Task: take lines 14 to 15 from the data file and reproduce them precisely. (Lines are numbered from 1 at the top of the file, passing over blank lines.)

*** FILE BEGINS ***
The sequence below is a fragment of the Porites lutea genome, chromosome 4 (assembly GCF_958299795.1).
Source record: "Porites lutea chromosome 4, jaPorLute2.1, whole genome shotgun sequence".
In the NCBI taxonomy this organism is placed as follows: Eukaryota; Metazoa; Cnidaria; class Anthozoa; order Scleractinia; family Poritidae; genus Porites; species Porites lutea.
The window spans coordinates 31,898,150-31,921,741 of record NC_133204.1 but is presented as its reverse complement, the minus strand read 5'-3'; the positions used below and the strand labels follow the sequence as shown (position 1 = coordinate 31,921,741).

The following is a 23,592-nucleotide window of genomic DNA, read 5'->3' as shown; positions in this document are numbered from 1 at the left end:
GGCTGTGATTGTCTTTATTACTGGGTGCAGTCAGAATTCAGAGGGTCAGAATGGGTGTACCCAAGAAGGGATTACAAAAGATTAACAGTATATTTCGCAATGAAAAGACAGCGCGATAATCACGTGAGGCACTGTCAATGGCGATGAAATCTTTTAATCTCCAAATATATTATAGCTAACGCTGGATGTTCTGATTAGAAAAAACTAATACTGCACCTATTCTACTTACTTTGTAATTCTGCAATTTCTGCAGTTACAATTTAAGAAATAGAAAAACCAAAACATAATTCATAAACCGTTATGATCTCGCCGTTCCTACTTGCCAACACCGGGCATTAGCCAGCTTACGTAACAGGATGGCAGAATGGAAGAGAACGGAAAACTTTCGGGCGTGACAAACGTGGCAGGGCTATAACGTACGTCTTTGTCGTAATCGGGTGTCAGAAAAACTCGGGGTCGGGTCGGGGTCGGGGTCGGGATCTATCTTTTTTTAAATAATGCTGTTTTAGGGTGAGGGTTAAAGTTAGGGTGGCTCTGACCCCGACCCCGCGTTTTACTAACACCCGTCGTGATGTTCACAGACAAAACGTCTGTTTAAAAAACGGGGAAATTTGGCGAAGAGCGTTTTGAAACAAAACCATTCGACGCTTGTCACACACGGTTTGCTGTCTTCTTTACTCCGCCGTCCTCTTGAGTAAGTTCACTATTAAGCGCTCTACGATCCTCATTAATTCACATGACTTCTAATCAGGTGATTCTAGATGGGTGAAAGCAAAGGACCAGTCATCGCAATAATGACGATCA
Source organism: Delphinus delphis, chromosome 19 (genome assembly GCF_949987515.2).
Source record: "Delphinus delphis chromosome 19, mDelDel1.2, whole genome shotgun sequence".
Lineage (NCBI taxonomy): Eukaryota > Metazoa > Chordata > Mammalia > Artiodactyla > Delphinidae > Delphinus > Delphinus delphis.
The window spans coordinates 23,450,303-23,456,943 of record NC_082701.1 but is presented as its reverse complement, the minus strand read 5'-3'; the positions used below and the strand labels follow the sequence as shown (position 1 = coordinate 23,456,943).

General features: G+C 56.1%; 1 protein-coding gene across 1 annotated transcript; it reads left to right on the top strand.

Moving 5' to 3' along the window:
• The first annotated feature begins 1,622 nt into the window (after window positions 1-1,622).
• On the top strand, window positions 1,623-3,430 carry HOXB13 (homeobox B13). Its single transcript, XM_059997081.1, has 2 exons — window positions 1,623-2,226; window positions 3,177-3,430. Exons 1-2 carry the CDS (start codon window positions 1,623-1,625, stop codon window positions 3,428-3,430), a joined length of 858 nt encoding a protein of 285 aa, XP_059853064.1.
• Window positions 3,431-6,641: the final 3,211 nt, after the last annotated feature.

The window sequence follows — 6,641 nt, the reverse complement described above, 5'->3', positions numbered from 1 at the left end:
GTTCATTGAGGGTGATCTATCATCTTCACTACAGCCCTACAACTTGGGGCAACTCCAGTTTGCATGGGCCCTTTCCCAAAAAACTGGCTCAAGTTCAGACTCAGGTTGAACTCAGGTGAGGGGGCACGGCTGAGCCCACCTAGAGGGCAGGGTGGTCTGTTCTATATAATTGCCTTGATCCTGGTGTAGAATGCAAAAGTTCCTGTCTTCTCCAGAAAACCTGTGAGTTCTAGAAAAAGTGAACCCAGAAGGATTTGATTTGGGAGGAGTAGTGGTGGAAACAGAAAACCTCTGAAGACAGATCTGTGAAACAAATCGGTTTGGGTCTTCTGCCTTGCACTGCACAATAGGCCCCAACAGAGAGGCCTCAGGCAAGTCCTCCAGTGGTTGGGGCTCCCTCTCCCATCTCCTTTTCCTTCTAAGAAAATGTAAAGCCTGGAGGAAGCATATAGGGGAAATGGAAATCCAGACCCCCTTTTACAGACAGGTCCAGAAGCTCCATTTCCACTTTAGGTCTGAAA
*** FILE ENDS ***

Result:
• On the top strand, window positions 1,623-3,430 carry HOXB13 (homeobox B13). Its single transcript, XM_059997081.1, has 2 exons — window positions 1,623-2,226; window positions 3,177-3,430. Exons 1-2 carry the CDS (start codon window positions 1,623-1,625, stop codon window positions 3,428-3,430), a joined length of 858 nt encoding a protein of 285 aa, XP_059853064.1.
• Window positions 3,431-6,641: the final 3,211 nt, after the last annotated feature.